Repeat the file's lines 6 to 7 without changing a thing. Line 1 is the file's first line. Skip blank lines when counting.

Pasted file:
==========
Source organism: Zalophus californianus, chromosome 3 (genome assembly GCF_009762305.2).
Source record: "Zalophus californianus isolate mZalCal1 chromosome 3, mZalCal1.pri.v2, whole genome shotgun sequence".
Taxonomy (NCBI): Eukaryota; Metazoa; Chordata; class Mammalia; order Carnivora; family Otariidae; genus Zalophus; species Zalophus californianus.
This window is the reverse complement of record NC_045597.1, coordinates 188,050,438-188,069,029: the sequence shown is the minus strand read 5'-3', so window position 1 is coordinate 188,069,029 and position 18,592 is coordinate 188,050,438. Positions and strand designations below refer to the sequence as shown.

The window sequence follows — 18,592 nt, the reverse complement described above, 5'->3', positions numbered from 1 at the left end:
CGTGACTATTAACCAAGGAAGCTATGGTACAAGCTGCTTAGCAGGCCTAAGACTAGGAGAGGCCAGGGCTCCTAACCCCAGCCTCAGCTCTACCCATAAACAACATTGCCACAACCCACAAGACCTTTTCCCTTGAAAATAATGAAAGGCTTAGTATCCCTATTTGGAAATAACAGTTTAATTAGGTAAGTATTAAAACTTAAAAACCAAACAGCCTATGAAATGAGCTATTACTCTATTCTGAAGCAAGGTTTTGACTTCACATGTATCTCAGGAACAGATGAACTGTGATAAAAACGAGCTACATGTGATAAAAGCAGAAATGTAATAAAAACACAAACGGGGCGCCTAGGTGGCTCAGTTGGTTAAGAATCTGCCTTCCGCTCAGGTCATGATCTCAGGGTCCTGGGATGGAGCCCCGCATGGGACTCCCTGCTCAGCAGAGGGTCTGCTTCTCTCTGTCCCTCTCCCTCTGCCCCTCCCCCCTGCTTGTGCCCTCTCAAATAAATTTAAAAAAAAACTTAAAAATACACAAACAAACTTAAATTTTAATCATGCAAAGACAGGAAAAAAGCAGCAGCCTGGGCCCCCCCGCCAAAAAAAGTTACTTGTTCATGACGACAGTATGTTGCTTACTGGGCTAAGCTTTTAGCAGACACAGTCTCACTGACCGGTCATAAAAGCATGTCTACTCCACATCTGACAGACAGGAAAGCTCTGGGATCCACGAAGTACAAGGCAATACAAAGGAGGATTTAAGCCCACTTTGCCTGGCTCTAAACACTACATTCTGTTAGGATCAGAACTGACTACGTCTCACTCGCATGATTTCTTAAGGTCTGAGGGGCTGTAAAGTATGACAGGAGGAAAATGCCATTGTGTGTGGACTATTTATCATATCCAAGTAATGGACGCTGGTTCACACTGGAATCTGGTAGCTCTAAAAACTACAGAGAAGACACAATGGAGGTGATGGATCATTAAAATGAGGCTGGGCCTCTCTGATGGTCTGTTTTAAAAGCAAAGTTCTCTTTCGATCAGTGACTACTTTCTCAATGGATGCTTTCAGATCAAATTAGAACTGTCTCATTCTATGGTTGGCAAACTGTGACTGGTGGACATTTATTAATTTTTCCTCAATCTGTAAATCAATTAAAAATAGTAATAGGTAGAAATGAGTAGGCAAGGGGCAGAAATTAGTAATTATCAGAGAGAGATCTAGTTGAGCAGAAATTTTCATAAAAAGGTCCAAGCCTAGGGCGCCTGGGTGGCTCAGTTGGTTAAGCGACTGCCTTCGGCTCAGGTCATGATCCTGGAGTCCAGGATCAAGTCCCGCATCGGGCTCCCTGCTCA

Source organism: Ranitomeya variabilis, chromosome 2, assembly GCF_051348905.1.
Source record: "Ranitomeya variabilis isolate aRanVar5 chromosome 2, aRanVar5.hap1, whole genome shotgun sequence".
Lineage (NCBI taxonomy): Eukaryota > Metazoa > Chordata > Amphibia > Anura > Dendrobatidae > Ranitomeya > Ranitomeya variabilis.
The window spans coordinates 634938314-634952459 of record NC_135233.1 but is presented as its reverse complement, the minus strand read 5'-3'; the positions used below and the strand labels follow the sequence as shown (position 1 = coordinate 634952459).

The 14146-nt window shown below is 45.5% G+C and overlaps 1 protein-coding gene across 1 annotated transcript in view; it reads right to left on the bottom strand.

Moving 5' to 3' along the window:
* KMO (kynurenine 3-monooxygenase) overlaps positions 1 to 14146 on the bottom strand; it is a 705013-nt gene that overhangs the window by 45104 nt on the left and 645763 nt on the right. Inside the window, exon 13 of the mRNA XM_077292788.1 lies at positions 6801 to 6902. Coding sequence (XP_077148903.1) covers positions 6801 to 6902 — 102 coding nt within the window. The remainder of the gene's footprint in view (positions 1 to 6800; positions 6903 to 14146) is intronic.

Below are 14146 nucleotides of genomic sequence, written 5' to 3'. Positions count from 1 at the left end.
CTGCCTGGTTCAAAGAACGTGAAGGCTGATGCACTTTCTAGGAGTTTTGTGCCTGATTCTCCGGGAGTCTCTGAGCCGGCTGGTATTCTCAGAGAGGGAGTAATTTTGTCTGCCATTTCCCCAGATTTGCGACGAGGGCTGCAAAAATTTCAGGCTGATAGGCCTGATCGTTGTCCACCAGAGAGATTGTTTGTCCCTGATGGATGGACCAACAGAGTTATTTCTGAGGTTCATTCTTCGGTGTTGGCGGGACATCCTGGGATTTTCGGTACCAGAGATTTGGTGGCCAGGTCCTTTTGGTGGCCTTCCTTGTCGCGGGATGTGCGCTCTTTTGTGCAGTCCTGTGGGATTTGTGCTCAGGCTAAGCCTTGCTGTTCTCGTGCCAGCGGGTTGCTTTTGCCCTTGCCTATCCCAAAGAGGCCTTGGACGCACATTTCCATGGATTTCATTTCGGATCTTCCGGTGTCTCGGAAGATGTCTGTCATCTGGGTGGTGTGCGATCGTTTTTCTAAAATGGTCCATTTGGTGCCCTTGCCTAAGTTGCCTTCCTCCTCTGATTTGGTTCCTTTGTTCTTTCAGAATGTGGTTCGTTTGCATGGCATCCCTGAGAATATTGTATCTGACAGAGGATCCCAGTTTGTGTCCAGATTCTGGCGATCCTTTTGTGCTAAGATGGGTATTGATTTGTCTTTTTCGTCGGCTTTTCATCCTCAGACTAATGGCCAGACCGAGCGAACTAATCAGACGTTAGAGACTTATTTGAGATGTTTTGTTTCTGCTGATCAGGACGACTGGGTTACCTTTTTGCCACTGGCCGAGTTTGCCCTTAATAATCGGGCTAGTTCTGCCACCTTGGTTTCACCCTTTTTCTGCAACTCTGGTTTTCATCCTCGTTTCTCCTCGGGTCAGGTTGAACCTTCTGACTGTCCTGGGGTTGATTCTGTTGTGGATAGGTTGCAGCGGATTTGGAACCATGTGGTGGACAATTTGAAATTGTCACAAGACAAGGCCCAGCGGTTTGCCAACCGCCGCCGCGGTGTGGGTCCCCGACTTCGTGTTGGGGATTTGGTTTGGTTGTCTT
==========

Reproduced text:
CGTGACTATTAACCAAGGAAGCTATGGTACAAGCTGCTTAGCAGGCCTAAGACTAGGAGAGGCCAGGGCTCCTAACCCCAGCCTCAGCTCTACCCATAAACAACATTGCCACAACCCACAAGACCTTTTCCCTTGAAAATAATGAAAGGCTTAGTATCCCTATTTGGAAATAACAGTTTAATTAGGTAAGTATTAAAACTTAAAAACCAAACAGCCTATGAAATGAGCTATTACTCTATTCTGAAGCAAGGTTTTGACTTCACATGTATCTCAGGAACAGATGAACTGTGATAAAAACGAGCTACATGTGATAAAAGCAGAAATGTAATAAAAACACAAACGGGGCGCCTAGGTGGCTCAGTTGGTTAAGAATCTGCCTTCCGCTCAGGTCATGATCTCAGGGTCCTGGGATGGAGCCCCGCATGGGACTCCCTGCTCAGCAGAGGGTCTGCTTCTCTCTGTCCCTCTCCCTCTGCCCCTCCCCCCTGCTTGTGCCCTCTCAAATAAATTTAAAAAAAAACTTAAAAATACACAAACAAACTTAAATTTTAATCATGCAAAGACAGGAAAAAAGCAGCAGCCTGGGCCCCCCCGCCAAAAAAAGTTACTTGTTCATGACGACAGTATGTTGCTTACTGGGCTAAGCTTTTAGCAGACACAGTCTCACTGACCGGTCATAAAAGCATGTCTACTCCACATCTGACAGACAGGAAAGCTCTGGGATCCACGAAGTACAAGGCAATACAAAGGAGGATTTAAGCCCACTTTGCCTGGCTCTAAACACTACATTCTGTTAGGATCAGAACTGACTACGTCTCACTCGCATGATTTCTTAAGGTCTGAGGGGCTGTAAAGTATGACAGGAGGAAAATGCCATTGTGTGTGGACTATTTATCATATCCAAGTAATGGACGCTGGTTCACACTGGAATCTGGTAGCTCTAAAAACTACAGAGAAGACACAATGGAGGTGATGGATCATTAAAATGAGGCTGGGCCTCTCTGATGGTCTGTTTTAAAAGCAAAGTTCTCTTTCGATCAGTGACTACTTTCTCAATGGATGCTTTCAGATCAAATTAGAACTGTCTCATTCTATGGTTGGCAAACTGTGACTGGTGGACATTTATTAATTTTTCCTCAATCTGTAAATCAATTAAAAATAGTAATAGGTAGAAATGAGTAGGCAAGGGGCAGAAATTAGTAATTATCAGAGAGAGATCTAGTTGAGCAGAAATTTTCATAAAAAGGTCCAAGCCTAGGGCGCCTGGGTGGCTCAGTTGGTTAAGCGACTGCCTTCGGCTCAGGTCATGATCCTGGAGTCCAGGATCAAGTCCCGCATCGGGCTCCCTGCTCA

Source organism: Ranitomeya variabilis, chromosome 2, assembly GCF_051348905.1.